SCIENCE SKETCH: a quick look at some new science
These are Red Giant Flying Squirrels, and guess what, breaking news! Researchers in the Indian Himalayan rainforest have been watching them glide. Yep, watching nocturnal squirrels glide, in the dark, with night vision binoculars.
Why? you ask. Well, why not? I'd do it. Besides, Red Giant Flying Squirrels are declining in numbers because of forest loss and fragmentation. Obviously to properly manage their habitat, you need to understand their ability to get between two trees.
Turns out these intrepid rodents are jetting through the air at 12-30 mph, and they've got a few different moves. They do an S-shaped glide (leaping up from their perch, dropping, and leveling out) and sometimes a J-shaped one (just dropping and gliding). After short glides they tend to land on vine-covered trees. For long glides they favor broad, bare tree trunks as landing pads.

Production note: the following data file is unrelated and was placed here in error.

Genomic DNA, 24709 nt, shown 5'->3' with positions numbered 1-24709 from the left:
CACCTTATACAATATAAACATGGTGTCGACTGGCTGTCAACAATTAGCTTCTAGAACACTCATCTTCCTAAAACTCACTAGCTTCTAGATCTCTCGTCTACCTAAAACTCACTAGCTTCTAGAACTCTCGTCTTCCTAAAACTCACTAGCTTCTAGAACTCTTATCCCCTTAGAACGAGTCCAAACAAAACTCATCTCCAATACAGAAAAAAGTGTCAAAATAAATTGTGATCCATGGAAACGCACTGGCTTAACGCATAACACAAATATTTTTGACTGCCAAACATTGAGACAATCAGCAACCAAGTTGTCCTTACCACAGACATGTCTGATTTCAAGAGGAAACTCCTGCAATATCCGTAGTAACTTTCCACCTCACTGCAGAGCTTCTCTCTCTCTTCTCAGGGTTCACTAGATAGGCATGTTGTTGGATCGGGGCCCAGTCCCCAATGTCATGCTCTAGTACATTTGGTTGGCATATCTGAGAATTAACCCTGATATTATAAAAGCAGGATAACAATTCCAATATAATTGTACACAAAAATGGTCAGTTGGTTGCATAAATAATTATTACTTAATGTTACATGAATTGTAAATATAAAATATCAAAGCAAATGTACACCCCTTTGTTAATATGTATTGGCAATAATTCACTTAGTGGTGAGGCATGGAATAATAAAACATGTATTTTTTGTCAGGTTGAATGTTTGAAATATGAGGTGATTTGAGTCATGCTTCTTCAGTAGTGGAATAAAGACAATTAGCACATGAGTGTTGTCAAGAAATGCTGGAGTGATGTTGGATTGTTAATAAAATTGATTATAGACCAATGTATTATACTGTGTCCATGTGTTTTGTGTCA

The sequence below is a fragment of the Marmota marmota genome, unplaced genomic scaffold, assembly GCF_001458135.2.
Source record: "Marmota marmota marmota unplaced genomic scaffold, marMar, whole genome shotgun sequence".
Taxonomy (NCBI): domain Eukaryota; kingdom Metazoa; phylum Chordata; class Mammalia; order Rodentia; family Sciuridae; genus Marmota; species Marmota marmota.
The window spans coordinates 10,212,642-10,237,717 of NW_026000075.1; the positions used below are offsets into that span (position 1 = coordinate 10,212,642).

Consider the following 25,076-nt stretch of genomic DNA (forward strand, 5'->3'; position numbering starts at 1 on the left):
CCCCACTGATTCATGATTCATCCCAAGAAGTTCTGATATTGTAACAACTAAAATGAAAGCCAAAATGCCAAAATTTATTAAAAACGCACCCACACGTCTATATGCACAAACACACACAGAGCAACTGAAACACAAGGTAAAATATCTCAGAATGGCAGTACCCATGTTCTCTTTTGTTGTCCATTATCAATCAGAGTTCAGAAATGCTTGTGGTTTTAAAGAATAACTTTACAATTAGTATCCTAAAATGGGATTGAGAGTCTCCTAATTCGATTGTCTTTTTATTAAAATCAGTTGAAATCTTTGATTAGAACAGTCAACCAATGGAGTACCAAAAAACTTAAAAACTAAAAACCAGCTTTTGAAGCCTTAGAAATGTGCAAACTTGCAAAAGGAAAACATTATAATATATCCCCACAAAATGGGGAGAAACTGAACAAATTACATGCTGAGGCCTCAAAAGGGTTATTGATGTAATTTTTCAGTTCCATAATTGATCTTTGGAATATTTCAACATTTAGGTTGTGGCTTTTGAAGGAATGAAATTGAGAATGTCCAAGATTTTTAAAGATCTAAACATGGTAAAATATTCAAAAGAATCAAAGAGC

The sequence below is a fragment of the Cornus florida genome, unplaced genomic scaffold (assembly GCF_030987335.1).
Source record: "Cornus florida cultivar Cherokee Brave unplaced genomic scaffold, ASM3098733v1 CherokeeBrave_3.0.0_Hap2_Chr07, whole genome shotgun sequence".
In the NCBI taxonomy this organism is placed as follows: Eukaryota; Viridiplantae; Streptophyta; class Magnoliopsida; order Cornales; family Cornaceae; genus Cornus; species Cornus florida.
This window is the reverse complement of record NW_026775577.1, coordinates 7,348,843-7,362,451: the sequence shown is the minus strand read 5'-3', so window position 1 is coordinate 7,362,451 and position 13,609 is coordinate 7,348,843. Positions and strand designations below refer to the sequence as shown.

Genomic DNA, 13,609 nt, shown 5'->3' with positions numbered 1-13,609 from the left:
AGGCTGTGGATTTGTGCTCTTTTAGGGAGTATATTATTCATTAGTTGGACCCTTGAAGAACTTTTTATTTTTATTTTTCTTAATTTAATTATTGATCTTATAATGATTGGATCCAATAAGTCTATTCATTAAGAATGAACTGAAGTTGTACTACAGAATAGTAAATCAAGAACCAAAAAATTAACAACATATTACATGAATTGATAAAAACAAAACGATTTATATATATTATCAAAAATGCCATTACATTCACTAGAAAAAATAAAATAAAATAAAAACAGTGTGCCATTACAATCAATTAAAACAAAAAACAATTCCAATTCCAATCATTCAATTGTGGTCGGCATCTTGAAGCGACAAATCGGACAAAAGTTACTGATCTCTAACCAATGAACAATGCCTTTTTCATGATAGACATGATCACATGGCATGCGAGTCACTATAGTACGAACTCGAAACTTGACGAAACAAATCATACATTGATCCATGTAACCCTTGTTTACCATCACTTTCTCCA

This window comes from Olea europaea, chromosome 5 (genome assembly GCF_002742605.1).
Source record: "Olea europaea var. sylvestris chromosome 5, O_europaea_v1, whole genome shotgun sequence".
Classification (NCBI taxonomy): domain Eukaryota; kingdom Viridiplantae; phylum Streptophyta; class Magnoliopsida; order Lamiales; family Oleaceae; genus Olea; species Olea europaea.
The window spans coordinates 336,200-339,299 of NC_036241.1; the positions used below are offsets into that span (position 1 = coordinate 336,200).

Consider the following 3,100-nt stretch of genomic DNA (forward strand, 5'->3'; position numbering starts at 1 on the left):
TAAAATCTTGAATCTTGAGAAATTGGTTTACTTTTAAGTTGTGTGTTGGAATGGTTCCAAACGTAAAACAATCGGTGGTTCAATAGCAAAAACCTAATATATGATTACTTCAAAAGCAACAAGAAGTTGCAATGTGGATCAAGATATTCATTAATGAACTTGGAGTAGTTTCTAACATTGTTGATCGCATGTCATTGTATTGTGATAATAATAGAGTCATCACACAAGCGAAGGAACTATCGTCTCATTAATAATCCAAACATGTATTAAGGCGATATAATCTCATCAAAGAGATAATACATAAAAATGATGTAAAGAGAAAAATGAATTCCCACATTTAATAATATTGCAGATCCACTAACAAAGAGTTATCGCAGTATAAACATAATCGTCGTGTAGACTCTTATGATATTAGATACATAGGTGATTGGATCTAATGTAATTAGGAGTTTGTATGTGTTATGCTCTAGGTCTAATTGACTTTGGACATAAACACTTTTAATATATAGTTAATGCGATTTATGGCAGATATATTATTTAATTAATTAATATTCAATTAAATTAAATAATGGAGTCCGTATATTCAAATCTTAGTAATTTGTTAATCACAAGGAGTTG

Distance-wise, most of the 71 glides see in this year-long study were within 165 feet, and the farthest was 341 feet long. Impressive in my book, but nowhere near the distance record from a few decades ago (a 492-foot glide!). Maybe the squirrels aren't making such long glides now because their current forest is denser with smaller trees.
Turning this into a forest management policy will take some more work, but you have to start somewhere. Sign me up for squirrel gliding spectation.